Centennial Hall is a deeply flawed building

Every time I enter the building I get perpetually angry


Centennial Hall is deeply and intrinsically flawed

Centennial Hall, adorned with floor-to-ceiling windows, home of Einstein’s Bagels, huge lecture halls and seemingly every student services center imaginable is deeply and intrinsically flawed.

Let’s start with the hallways. If you have a class in Centennial Hall between 10 a.m. and 2 p.m., good luck getting through the main hallway.

I have a class in Centennial Hall at 11 a.m. and the main hallway is impassable.

Between the crowd of people leaving the building after class, the crowd of people entering the building to go to class and the long line of caffeine and carbohydrate-craving college students outside Einstein’s, the narrow main hall is imperviously packed with students.

Everytime I enter the building I get trapped in an immovable crowd of bodies and I get perpetually angry.

Once you bump, shoulder and nudge your way through the unnecessarily narrow main hallway, you must navigate through a confusing maze of hallways with seemingly random room numbers.

It took me months to figure out the strange twisting block pattern of hallways. A piece of advice; use landmarks. The elevators and bathrooms are in the same place on each floor; a few constants in a maze of change.

If you are able to navigate the twisting maze of hallways, the room numbers are a whole different obstacle. Each room is labeled with a random sequence of four numbers with no relation to its neighbor.

If the building designers had rolled dice to decide each digit, the room numbers would have made more sense.

In all fairness, despite its many defects in functionality, Centennial Hall has a few redeeming qualities.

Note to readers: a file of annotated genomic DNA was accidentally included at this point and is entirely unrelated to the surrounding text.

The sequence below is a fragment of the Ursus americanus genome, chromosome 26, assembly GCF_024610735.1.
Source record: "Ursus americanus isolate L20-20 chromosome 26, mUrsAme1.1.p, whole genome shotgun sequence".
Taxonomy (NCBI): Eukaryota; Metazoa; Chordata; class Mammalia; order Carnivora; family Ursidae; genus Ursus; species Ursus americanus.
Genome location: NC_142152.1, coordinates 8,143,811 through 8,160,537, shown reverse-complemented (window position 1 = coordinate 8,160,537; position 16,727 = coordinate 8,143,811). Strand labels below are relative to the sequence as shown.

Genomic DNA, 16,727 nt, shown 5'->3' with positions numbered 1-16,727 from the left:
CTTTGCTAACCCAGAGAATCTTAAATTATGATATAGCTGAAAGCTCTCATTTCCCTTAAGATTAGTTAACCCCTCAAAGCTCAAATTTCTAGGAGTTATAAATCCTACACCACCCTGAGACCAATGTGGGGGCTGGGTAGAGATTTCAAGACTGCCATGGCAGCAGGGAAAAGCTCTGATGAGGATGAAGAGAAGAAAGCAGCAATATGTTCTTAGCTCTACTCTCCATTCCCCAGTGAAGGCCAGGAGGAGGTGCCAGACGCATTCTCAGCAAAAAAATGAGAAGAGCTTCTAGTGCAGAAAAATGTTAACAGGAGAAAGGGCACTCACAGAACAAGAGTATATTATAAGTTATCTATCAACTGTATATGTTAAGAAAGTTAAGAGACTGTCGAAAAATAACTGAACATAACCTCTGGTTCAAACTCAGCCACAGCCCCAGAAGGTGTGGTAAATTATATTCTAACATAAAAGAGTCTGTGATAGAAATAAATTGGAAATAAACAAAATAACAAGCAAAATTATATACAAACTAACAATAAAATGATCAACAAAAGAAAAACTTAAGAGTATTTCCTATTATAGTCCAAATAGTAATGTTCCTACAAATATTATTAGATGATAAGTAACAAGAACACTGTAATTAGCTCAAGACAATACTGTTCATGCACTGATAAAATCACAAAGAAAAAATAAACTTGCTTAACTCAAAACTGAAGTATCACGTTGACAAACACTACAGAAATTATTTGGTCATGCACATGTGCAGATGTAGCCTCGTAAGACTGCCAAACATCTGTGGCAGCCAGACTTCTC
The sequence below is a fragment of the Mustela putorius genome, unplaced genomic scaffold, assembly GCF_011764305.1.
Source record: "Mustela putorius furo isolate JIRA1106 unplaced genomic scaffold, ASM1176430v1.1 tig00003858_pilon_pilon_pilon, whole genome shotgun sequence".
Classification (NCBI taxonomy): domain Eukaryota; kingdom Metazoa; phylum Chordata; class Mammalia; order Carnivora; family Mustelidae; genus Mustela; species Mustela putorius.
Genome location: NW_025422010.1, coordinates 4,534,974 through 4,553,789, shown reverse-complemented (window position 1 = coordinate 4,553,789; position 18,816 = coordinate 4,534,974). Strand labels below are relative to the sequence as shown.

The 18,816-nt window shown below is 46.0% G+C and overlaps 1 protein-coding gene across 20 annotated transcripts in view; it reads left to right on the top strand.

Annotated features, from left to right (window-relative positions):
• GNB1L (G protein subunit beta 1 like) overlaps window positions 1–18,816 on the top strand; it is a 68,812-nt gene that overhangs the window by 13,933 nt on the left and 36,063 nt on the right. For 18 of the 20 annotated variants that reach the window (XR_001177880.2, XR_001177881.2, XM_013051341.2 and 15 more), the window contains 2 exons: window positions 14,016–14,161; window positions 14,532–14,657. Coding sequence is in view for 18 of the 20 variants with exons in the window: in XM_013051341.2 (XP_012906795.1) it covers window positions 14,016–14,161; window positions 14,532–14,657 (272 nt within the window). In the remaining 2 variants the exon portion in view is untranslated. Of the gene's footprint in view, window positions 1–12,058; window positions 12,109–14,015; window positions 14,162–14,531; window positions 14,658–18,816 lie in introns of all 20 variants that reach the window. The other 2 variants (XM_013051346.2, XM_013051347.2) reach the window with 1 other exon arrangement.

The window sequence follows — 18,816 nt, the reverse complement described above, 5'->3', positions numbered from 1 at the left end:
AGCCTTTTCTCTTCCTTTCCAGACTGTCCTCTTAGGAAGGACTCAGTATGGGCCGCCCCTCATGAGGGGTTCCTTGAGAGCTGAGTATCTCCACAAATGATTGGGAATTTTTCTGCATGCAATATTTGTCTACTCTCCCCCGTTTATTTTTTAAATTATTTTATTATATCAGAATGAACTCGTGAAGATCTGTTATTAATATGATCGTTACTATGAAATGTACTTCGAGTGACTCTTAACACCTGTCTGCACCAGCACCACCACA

First, and most obvious, is Einstein’s Bagels. If the slow-moving crowd in the hallway lulls you to sleep, grab some coffee for a caffeine pick-me-up. Or if you’re hungry you can grab a snack, all you need to do is wait in line for an hour or two.

Additionally, Centennial Hall’s classrooms and lecture halls are far superior to any other building.

Most lecture halls in Hibbard and Phillips are dark and crowded with little room between seats. But Centennial lecture halls are brighter with natural light, more spacious and with bigger seats.

My favorite thing about Centennial Hall is all the windows. One side of the building is almost completely glass. I really like the use of natural light, it helps to alleviate some of my anger from the main hallway — some.

The windows and natural light create one of nature’s greatest phenomena; sunbeams. On the second and third floor chairs line the windows and bask in the sunbeams.

They provide a perfect spot to study and take in the sun, or a quick nap in between classes, and enjoy a wide view of campus.

In conclusion, once I perfect my time machine and go back to the ancient time pre-2013 I will be having some words for the Centennial Hall design committee.

I will go back in time to expand the main hallway and use normal room numbers to make Centennial Hall actually functional as an academic building. I would also want more windows and more sunbeams.

Mohr can be reached at [email protected].